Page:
Inaugural Vicky Amidon Innovation Grant in Lung Cancer Research Award Studies the Potential of Breath for Earlier Lung Cancer Detection

 

FOR IMMEDIATE RELEASE

Contact: Megan Snowdowne

Marketing  & Communications Manager

Lung Cancer Initiative of North Carolina

(919) 784-0410 ext. 102

msnowdowne@lungcancerinitiativenc.org

 

Inaugural Vicky Amidon Innovation in Lung Cancer Research Award Studies the Potential of Breath for Earlier Lung Cancer Detection

 

January 17, 2019 (NORTH CAROLINA) - The Lung Cancer Initiative of North Carolina, the state’s leading non-profit organization supporting lung cancer research and education, is pleased to announce Andrew Bishop, PhD, Wake Forest School of Medicine, part of Wake Forest Baptist Health, as the first recipient of the Vicky Amidon Innovation in Lung Cancer Research Award in the amount of $25,000. Dr. Bishop’s project will evaluate the potential to develop a lung cancer screening breath test to be used by clinicians for non-invasive lung cancer screening.

Lung cancer is a complex disease that currently requires invasive diagnostic tests. “Detecting lung cancer signatures in exhaled breath would greatly impact a clinician’s ability to detect cancer earlier and with minimally invasive tests, thereby impacting patient treatment and outcomes,” Dr. Bishop said.

Through the project, the research team will use the latest technologies to collect and identify the breath composition of patients, with the ultimate goal of developing a lung cancer breath test that can be utilized by clinicians for easier, non-invasive cancer screening. The study will focus on patients with a positive lung cancer diagnosis so that exhaled breath is collected when the cancer is present. A subsequent sample of exhaled breath will be taken after surgical cancer removal. Using this approach, the team seeks to identify potentially novel signals that can identify the presence of lung cancer, without a significant risk to the patient’s health.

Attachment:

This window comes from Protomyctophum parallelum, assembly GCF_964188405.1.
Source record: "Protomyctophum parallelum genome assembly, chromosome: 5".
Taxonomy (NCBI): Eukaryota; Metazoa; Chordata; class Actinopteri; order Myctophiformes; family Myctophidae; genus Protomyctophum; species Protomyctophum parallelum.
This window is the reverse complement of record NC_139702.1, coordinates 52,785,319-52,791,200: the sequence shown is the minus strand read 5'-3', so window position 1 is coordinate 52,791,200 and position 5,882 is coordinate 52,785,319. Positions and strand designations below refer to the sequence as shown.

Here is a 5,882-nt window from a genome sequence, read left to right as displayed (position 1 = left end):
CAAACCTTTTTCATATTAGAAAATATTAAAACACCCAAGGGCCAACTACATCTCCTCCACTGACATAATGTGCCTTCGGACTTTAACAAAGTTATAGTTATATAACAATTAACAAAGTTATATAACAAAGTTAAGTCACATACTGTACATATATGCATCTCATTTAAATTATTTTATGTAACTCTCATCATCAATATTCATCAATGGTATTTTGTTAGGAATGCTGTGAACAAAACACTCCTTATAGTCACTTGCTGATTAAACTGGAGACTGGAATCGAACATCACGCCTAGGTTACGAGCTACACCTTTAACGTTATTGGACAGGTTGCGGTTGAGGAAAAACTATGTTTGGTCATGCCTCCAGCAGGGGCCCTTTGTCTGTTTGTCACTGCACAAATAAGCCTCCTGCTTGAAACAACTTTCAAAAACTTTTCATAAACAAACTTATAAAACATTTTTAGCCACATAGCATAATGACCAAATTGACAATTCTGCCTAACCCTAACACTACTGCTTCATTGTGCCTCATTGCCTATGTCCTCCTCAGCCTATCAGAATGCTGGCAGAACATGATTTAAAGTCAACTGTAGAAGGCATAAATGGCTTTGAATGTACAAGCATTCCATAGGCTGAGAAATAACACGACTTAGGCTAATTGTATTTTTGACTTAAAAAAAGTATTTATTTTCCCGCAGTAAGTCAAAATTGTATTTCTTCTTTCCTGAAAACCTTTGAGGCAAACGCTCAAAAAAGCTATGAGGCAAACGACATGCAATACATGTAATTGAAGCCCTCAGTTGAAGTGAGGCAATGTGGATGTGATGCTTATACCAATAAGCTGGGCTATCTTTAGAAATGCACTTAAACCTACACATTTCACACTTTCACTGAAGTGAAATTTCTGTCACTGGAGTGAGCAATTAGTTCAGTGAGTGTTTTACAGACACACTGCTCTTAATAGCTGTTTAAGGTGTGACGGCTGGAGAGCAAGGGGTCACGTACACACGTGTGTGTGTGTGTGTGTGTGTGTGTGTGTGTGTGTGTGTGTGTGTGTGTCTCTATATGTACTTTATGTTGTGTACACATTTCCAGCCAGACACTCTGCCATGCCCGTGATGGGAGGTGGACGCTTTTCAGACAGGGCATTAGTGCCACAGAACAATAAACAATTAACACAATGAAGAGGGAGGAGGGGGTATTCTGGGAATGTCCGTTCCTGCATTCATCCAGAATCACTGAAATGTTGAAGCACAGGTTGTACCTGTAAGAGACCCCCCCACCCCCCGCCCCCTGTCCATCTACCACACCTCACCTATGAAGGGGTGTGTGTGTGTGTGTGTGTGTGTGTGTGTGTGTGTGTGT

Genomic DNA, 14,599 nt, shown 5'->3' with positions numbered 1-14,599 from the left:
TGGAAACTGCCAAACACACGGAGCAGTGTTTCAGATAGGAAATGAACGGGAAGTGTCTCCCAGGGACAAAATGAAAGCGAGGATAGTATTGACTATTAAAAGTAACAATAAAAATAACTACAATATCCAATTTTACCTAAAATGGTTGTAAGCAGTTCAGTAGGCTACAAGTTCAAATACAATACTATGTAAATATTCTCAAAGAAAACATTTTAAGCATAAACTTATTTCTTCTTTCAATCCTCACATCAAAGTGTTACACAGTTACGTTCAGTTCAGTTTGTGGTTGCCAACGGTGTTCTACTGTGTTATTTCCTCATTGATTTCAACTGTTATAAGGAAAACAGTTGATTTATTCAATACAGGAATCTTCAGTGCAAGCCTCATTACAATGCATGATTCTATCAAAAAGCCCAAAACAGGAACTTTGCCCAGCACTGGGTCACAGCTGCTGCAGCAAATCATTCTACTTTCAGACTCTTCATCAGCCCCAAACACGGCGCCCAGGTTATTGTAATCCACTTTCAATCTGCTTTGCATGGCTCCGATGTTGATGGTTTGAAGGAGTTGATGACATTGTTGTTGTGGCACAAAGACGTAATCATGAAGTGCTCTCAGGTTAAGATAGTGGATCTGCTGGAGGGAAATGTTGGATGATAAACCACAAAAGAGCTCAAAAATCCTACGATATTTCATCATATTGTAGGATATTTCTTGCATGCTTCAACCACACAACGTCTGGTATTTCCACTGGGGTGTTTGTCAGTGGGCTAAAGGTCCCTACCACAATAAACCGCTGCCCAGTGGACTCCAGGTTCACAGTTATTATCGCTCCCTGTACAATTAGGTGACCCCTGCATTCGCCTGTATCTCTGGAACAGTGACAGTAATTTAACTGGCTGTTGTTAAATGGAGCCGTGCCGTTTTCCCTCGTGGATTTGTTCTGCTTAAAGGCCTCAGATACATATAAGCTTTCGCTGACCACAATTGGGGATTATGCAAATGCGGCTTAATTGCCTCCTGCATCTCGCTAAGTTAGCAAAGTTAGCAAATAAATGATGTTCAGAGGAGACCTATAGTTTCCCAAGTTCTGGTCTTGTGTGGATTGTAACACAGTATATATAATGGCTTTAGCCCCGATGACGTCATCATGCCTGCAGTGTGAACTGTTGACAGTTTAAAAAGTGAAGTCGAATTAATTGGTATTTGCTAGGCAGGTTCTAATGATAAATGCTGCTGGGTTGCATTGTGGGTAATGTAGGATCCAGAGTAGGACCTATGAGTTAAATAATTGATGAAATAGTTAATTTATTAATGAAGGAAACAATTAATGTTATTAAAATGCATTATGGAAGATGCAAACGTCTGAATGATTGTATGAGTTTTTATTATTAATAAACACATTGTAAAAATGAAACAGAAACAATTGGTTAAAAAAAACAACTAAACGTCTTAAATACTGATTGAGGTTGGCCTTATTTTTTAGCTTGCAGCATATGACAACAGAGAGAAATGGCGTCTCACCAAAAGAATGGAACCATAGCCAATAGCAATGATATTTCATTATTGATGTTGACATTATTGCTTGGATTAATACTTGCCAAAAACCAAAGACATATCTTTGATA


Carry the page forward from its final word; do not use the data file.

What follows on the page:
“We are well aware that anyone with lungs can get lung cancer,” said Jennifer Garst, MD, Board Chair, Lung Cancer Initiative.  “The potential for a non-invasive test for any type of lung cancer would have a significant impact on so many patients.” 

The inaugural Vicky Amidon Innovation in Lung Cancer Research Award is named in the memory Vicky Amidonof Vicky Amidon, a beloved wife, mother and friend to many. At the age of 44, Vicky was diagnosed with lung cancer and faced a difficult two-and-a-half year battle with the disease. Vicky’s memory continues to impact many lives and is furthered through her family’s advocacy and support for the advancement of lung cancer research and awareness. The award recognizes and supports researchers who are developing innovative lung cancer projects that will improve the lives of those at risk of or living with lung cancer.

In the United States, lung cancer claims more lives than any other cancer and more than breast, colorectal and prostate cancers combined. According to the American Cancer Society, in North Carolina, 8,010 people are anticipated to be diagnosed with lung cancer and more than 5,370 are expected to lose their lives in 2019. Lung cancer screening through a low-dose CT scan is currently available to those who have a higher risk for lung cancer and who meet certain criteria. Patients should talk with their physician to learn more about this screening.

About Lung Cancer Initiative of North Carolina

As the state’s leading non-profit organization supporting lung cancer research and education, the Lung Cancer Initiative of North Carolina specializes in connecting patients, survivors and loved ones with the medical and research community. The organization’s mission is to save lives and provide support to those affected by lung cancer through research, awareness, education and access programs across North Carolina.  For more information, please visit www.LungCancerInitiativeNC.org.

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